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Large Hoarding of International Reserves and the Emerging Global Economic Architecture

  • Joshua Aizenman

This paper analyzes competing interpretations for the large increases in the hoarding of international reserves by developing countries. While the first phase of the rapid hoarding of reserves in the aftermath of the East Asian crisis has been dominated by self insurance against exposure to foreign shocks, the self insurance motive falls short of explaining the hoarding in Asia in the 2000s. These developments may be a symptom of an emerging new global financial architecture, which is manifested in the proliferation of decentralized and less cooperative arrangements. The emerging financial configuration of developing countries in the aftermath of the 1990s crises has been growing managed exchange rate flexibility, greater monetary independence, and deeper financial integration. Hoarding international reserves is a key ingredient enhancing the stability of this emerging configuration. While not a panacea, international reserves help by providing self insurance against sudden stops; mitigating REER effects of TOT shocks; smoothing overtime the adjustment to shocks by allowing more persistent current account patterns; and possibly even export promotion, though this mercantilist use of reserves remains debatable due to possible coordination issues. Countries following an export oriented growth strategy may end up with competitive hoarding, akin to competitive devaluations. The sheer size of China, and its lower sterilization costs suggests that China may be the winner of a hoarding game. Hoarding international reserves may also be motivated by a desire to deal with vulnerability to internal and external instability, which is magnified by exposure of the banking system to non performing loans. Testing the self insurance and precautionary motives in the context of China may be challenged by a version of the "peso problem." Hoarding international reserves and sterilization have been complementing each other during the last ten years, as developing countries have increased the intensity of both margins.

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Paper provided by National Bureau of Economic Research, Inc in its series NBER Working Papers with number 13277.

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Date of creation: Jul 2007
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Publication status: published as Joshua Aizenman, 2008. "Large Hoarding Of International Reserves And The Emerging Global Economic Architecture," Manchester School, University of Manchester, vol. 76(5), pages 487-503, 09.
Handle: RePEc:nbr:nberwo:13277
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  1. Joshua Aizenman & Nancy P. Marion, 2002. "The high demand for international reserves in the Far East: what's going on?," Proceedings, Federal Reserve Bank of San Francisco, issue Sep.
  2. Obstfeld, Maurice & Shambaugh, Jay C. & Taylor, Alan M., 2004. "The Trilemma in History: Tradeoffs among Exchange Rates, Monetary Policies, and Capital Mobility," Center for International and Development Economics Research, Working Paper Series qt4rq9v2rb, Center for International and Development Economics Research, Institute for Business and Economic Research, UC Berkeley.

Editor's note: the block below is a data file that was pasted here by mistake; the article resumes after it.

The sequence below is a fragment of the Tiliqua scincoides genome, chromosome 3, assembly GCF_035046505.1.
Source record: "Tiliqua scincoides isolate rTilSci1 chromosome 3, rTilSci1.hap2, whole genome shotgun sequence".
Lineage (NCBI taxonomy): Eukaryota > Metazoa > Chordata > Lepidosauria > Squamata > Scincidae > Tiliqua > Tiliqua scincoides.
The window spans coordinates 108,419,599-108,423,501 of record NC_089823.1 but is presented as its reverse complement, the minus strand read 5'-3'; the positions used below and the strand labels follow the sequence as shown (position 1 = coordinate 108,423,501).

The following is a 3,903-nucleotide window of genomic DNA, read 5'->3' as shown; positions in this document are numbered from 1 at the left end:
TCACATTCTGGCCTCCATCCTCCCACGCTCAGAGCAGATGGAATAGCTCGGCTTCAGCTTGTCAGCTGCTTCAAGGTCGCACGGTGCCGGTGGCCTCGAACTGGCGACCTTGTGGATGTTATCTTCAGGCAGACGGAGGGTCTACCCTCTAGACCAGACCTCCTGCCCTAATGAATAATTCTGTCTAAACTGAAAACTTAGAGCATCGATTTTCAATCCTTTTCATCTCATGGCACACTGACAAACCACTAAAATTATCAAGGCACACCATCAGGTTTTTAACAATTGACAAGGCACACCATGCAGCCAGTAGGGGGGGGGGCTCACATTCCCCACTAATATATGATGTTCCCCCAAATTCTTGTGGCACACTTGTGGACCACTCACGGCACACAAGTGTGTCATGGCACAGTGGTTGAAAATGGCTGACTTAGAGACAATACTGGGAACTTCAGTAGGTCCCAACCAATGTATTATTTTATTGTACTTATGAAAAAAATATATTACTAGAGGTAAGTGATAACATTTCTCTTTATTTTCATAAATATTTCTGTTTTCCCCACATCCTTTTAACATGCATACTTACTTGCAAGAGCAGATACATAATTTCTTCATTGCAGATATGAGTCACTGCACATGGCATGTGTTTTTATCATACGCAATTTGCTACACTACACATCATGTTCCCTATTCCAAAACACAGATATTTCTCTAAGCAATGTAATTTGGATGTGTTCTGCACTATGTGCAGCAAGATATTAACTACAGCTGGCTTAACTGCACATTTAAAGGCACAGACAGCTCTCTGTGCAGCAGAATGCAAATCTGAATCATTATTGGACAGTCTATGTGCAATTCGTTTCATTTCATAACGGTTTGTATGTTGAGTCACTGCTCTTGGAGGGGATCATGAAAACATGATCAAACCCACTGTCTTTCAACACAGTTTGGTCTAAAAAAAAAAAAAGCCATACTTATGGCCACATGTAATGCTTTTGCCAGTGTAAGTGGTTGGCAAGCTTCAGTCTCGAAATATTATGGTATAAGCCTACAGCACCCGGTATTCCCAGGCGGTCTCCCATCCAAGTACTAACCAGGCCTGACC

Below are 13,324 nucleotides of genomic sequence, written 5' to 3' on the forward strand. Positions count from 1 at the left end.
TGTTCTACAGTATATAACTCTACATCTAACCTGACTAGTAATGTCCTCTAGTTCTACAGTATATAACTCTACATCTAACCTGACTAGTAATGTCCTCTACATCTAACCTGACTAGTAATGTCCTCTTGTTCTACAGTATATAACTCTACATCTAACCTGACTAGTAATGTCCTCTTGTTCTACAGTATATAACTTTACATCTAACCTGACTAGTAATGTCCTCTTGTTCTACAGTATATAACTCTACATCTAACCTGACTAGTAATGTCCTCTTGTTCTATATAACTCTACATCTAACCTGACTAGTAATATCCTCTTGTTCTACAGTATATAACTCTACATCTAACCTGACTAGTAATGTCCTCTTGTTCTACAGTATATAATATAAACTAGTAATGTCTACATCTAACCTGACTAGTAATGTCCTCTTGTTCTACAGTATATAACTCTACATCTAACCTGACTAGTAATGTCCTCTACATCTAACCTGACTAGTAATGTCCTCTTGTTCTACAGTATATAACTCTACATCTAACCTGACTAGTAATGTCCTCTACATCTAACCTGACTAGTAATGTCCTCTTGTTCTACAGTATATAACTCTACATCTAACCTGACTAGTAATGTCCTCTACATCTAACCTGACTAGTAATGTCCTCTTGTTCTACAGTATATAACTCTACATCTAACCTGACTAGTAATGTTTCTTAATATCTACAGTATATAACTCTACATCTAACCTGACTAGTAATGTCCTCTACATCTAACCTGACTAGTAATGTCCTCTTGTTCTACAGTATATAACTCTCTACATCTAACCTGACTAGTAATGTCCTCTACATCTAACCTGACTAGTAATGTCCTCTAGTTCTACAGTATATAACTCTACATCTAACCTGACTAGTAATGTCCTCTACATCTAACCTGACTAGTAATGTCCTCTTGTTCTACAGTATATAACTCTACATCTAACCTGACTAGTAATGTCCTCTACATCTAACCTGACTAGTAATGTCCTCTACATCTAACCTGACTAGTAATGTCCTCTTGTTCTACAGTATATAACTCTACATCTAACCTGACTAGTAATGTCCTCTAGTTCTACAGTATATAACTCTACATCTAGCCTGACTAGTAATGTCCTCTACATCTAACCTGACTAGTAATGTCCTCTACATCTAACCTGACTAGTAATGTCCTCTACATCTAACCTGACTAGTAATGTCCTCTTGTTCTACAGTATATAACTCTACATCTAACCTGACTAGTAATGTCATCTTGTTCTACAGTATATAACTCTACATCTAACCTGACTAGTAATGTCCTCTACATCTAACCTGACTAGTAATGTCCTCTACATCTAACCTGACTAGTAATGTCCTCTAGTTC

3. Aizenman, Joshua & LEE, JAEWOO, 2005. "International Reserves: Precautionary versus Mercantilist Views, Theory and Evidence," Santa Cruz Center for International Economics, Working Paper Series qt44g3n2j8, Center for International Economics, UC Santa Cruz.
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  9. Joshua Aizenman & Daniel Riera-Crichton, 2006. "Real Exchange Rate and International Reserves in the Era of Growing Financial and Trade Integration," NBER Working Papers 12363, National Bureau of Economic Research, Inc.
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  13. Olivier Jeanne, 2007. "International Reserves in Emerging Market Countries: Too Much of a Good Thing?," Brookings Papers on Economic Activity, Economic Studies Program, The Brookings Institution, vol. 38(1), pages 1-80.
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  18. Eduardo Levy Yeyati, 2006. "Liquidity Insurance in a Financially Dollarized Economy," Business School Working Papers liquid, Universidad Torcuato Di Tella.
  19. Yin-Wong Cheung & Xingwang Qian, 2009. "Hoarding of International Reserves: Mrs Machlup's Wardrobe and the Joneses," Review of International Economics, Wiley Blackwell, vol. 17(4), pages 824-843, 09.
  20. Guillermo A. Calvo, 1998. "Capital Flows and Capital-Market Crises: The Simple Economics of Sudden Stops," Journal of Applied Economics, Universidad del CEMA, vol. 0, pages 35-54, November.
  21. Barry J. Eichengreen & Inci Ötker & A. Javier Hamann & Esteban Jadresic & R. B. Johnston & Hugh Bredenkamp & Paul R. Masson, 1998. "Exit Strategies; Policy Options for Countries Seeking Exchange Rate Flexibility," IMF Occasional Papers 168, International Monetary Fund.
  22. Graham Bird & Ramkishen Rajan, 2002. "Too Much of a Good Thing?: The Adequacy of International Reserves in the Aftermath of Crises," Centre for International Economic Studies Working Papers 2002-10, University of Adelaide, Centre for International Economic Studies.
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  24. Yin-wong Cheung & XingWang Qian, 2007. "Hoarding of International Reserves: Mrs Machlup¡¦s Wardrobe and the Joneses," Working Papers 132007, Hong Kong Institute for Monetary Research.
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